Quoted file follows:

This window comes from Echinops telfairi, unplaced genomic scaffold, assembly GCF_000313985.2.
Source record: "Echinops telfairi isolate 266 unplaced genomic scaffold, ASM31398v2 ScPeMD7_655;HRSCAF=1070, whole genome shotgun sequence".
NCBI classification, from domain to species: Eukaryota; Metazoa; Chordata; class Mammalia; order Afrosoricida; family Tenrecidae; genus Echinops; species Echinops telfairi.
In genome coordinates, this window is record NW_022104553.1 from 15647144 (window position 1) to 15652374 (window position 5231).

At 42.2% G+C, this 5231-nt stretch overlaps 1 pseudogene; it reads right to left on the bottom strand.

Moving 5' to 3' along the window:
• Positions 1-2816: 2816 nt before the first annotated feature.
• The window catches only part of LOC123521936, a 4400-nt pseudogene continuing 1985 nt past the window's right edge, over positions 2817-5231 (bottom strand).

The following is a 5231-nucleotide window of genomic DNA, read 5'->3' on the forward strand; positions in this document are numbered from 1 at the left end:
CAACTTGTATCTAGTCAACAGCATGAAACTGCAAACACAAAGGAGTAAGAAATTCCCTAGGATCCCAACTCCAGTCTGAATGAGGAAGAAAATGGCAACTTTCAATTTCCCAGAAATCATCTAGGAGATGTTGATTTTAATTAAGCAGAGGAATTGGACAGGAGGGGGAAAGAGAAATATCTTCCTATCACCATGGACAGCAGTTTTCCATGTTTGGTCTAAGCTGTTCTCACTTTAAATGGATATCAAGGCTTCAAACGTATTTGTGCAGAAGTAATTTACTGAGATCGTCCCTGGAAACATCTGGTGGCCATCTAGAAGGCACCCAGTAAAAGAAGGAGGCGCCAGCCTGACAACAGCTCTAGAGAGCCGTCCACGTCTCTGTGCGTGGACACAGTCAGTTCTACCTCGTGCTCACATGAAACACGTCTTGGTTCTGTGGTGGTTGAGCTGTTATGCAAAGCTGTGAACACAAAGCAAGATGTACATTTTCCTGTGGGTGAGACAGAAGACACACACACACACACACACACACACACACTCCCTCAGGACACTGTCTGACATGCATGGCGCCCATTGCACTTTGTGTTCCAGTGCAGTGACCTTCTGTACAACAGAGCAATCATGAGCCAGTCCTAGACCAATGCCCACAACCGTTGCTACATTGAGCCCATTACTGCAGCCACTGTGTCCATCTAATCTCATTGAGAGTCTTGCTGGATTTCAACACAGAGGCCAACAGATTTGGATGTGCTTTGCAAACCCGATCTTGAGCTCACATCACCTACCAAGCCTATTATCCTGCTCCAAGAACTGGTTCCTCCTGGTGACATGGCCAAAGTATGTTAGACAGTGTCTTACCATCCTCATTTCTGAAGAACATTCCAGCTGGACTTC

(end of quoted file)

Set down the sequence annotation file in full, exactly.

This window comes from Echinops telfairi, unplaced genomic scaffold, assembly GCF_000313985.2.
Source record: "Echinops telfairi isolate 266 unplaced genomic scaffold, ASM31398v2 ScPeMD7_655;HRSCAF=1070, whole genome shotgun sequence".
NCBI classification, from domain to species: Eukaryota; Metazoa; Chordata; class Mammalia; order Afrosoricida; family Tenrecidae; genus Echinops; species Echinops telfairi.
In genome coordinates, this window is record NW_022104553.1 from 15647144 (window position 1) to 15652374 (window position 5231).

At 42.2% G+C, this 5231-nt stretch overlaps 1 pseudogene; it reads right to left on the bottom strand.

Moving 5' to 3' along the window:
• Positions 1-2816: 2816 nt before the first annotated feature.
• The window catches only part of LOC123521936, a 4400-nt pseudogene continuing 1985 nt past the window's right edge, over positions 2817-5231 (bottom strand).

The following is a 5231-nucleotide window of genomic DNA, read 5'->3' on the forward strand; positions in this document are numbered from 1 at the left end:
CAACTTGTATCTAGTCAACAGCATGAAACTGCAAACACAAAGGAGTAAGAAATTCCCTAGGATCCCAACTCCAGTCTGAATGAGGAAGAAAATGGCAACTTTCAATTTCCCAGAAATCATCTAGGAGATGTTGATTTTAATTAAGCAGAGGAATTGGACAGGAGGGGGAAAGAGAAATATCTTCCTATCACCATGGACAGCAGTTTTCCATGTTTGGTCTAAGCTGTTCTCACTTTAAATGGATATCAAGGCTTCAAACGTATTTGTGCAGAAGTAATTTACTGAGATCGTCCCTGGAAACATCTGGTGGCCATCTAGAAGGCACCCAGTAAAAGAAGGAGGCGCCAGCCTGACAACAGCTCTAGAGAGCCGTCCACGTCTCTGTGCGTGGACACAGTCAGTTCTACCTCGTGCTCACATGAAACACGTCTTGGTTCTGTGGTGGTTGAGCTGTTATGCAAAGCTGTGAACACAAAGCAAGATGTACATTTTCCTGTGGGTGAGACAGAAGACACACACACACACACACACACACACACACTCCCTCAGGACACTGTCTGACATGCATGGCGCCCATTGCACTTTGTGTTCCAGTGCAGTGACCTTCTGTACAACAGAGCAATCATGAGCCAGTCCTAGACCAATGCCCACAACCGTTGCTACATTGAGCCCATTACTGCAGCCACTGTGTCCATCTAATCTCATTGAGAGTCTTGCTGGATTTCAACACAGAGGCCAACAGATTTGGATGTGCTTTGCAAACCCGATCTTGAGCTCACATCACCTACCAAGCCTATTATCCTGCTCCAAGAACTGGTTCCTCCTGGTGACATGGCCAAAGTATGTTAGACAGTGTCTTACCATCCTCATTTCTGAAGAACATTCCAGCTGGACTTC